Does this ever happen to you? While learning a new language, you come across a word you’ve never seen before. No sooner have you entered it into your internal glossary than it suddenly seems to start popping up everywhere, forcing you to wonder whether it was there all along and you just didn’t notice, or whether there is some maleficent force in the universe playing games with your head by strategically placing newly learned terminology right where you’d least expect it.
Something similar has been happening to me over the past few weeks, ever since I wrote that post on the freelance interpreter’s summer. It seems that everywhere I turn these days, I see blog posts about freelancing. The most likely explanation for this is that the blogosphere has always been full of this sort of thing, and that only now that I have started making my own contributions am I noticing others’. Another possibility is that these other freelance bloggers, like myself, find the freelance lifestyle to be highly appropriate subject matter for summer posts. Or maybe it’s just a coincidence.
Be it as it may, I’d like to share some of the more interesting posts on freelancing that I’ve come across this summer.
First there was a post by The Liaison Interpreter where he explained that there is virtually no such thing as a freelancer in Japan (Trust, freelancing and the Financial Dpt., July 22). As someone who lives in the land of autónomos, pymes and the S.L.U., I found this a very interesting read.
A few days later, Translation Times posted information on a freelance survey and encouraged readers to participate (Changing the Perception of Freelancers, August 1). Proof of just how slow off the mark I am this summer is that I didn’t read the full post until the survey deadline (August 9) had passed, so I can’t even do the same and encourage those of you reading this to contribute your replies. However, I do look forward to hearing about the results when they come out this fall.
The translation blog Want Words had Twitter all a-flutter in late July and early August, with the publication of two posts on freelancing that struck a chord in some readers and raised hackles in others (8 Reasons to hate freelance translation, July 29; When not to go into freelance translation, August 2). I won’t say which of these it did in me, but I will say that the author certainly appears to subscribe (like yours truly) to the school of thought that blogs are meant to provoke debate.
And finally, the author of Dolmetscher-Berlin posted a lovely photo of herself enjoying the good life and then proceeded to explain why being a freelancer isn’t all it’s cracked up to be, especially in the summertime (Süsses Leben, August 9). I enjoyed this post, not just for the photo and the freelance talk, but also for the up-to-date insights it offered into the workings of an industry I was briefly involved in many years ago: script translation.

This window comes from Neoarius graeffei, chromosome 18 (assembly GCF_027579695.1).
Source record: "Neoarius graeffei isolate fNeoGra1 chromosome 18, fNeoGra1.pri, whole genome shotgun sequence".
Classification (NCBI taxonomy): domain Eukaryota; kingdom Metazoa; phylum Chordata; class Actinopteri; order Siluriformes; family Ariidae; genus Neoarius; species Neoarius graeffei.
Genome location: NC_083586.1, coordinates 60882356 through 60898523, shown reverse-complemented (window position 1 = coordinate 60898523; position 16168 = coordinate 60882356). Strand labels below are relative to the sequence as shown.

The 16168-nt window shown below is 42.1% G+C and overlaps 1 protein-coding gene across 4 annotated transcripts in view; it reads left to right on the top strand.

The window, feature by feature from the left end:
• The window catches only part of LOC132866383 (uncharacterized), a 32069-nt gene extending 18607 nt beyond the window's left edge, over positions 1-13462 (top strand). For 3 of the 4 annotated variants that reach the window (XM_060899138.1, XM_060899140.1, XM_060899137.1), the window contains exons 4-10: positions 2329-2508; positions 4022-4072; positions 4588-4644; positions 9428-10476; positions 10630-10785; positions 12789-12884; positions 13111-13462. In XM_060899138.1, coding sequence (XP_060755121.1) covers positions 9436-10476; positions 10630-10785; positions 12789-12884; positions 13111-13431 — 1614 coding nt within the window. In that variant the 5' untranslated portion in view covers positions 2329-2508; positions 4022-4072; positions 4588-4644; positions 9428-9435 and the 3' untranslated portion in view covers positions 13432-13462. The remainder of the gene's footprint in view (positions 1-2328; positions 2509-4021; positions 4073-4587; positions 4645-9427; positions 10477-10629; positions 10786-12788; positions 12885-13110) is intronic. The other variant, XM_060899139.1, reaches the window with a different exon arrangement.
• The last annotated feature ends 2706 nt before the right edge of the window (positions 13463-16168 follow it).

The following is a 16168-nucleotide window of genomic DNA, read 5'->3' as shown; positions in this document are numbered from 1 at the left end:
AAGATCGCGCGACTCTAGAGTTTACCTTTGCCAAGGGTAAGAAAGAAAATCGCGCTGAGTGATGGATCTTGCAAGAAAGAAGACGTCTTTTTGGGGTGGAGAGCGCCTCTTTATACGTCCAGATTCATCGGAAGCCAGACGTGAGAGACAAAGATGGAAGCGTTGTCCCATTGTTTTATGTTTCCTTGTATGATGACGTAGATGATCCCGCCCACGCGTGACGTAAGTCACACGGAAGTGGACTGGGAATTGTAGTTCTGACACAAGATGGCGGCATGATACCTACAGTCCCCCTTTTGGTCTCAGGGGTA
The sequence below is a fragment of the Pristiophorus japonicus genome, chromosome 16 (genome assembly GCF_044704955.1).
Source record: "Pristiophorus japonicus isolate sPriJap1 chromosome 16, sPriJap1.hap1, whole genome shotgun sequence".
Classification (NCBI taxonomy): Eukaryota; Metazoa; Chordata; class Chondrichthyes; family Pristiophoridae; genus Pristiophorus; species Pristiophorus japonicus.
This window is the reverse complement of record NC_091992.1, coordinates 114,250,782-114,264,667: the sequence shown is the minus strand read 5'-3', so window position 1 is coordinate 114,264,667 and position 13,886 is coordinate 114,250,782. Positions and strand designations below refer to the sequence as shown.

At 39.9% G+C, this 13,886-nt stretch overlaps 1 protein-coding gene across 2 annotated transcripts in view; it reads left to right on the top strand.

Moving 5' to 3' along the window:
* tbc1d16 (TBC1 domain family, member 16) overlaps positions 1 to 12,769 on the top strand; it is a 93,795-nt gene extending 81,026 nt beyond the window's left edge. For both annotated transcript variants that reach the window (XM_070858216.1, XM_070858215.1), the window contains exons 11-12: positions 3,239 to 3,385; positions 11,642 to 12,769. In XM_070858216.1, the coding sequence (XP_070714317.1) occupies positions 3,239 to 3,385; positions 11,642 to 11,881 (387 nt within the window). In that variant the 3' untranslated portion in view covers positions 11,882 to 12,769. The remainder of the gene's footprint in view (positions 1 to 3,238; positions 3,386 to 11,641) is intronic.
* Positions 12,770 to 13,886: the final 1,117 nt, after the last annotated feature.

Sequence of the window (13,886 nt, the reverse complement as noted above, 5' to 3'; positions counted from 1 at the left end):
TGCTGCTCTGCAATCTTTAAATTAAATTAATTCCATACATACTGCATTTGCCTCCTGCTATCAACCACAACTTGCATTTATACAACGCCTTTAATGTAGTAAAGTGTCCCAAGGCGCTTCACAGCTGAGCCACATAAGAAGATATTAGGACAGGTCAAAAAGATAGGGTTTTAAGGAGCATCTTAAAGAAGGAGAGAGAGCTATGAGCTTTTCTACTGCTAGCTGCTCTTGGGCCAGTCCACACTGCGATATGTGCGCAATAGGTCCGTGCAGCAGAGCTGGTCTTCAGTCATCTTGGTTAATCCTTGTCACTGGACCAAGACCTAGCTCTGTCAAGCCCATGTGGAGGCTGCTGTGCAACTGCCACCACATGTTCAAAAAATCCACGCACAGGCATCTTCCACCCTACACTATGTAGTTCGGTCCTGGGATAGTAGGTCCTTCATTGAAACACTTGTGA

Crisis? What Crisis?
Usually, I take my freelance status pretty much as a given, and the above posts also seem to follow the line that a language service provider’s life is, practically by definition, that of the self-employed. But an innocent question asked by a curious friend at dinner last night reminded me that for a conference interpreter with my profile, there is, at least theoretically, another option.
“Why have you never applied to be a staff interpreter for the EU?” was the question. The one reason that trumps all others, and which basically makes the decision a no-brainer for me, is that I wouldn’t want to uproot my family of isleños and cart them off to Brussels. The long answer, the bulk of which I’ll spare readers but which my friend received in full last night, also includes the fact that I’ve never had a “proper job” in my life and I’m not entirely sure I have the personality type for it.
This brings me to a very useful checklist that AIIC has put together for young people thinking about becoming interpreters. It’s a short quiz entitled “Will a professional conference interpreter’s lifestyle suit me?”, and if you have been asking yourself this question, then I highly recommend you go through it and see how you fare. As the quiz itself indicates, there are no wrong answers.
At some point, The Interpreter Diaries will be looking in more detail at the relative merits of freelance vs. staff interpreting (and how one usually goes about trying to become one or the other). Personally, I reckon that as long as I have more boxes ticked off under the “freelance” column than under the “staff” one, then I am still doing all right. Of course, the big brother of the “mid-summer crisis” is the mid-life crisis, and one never really knows when that one might strike …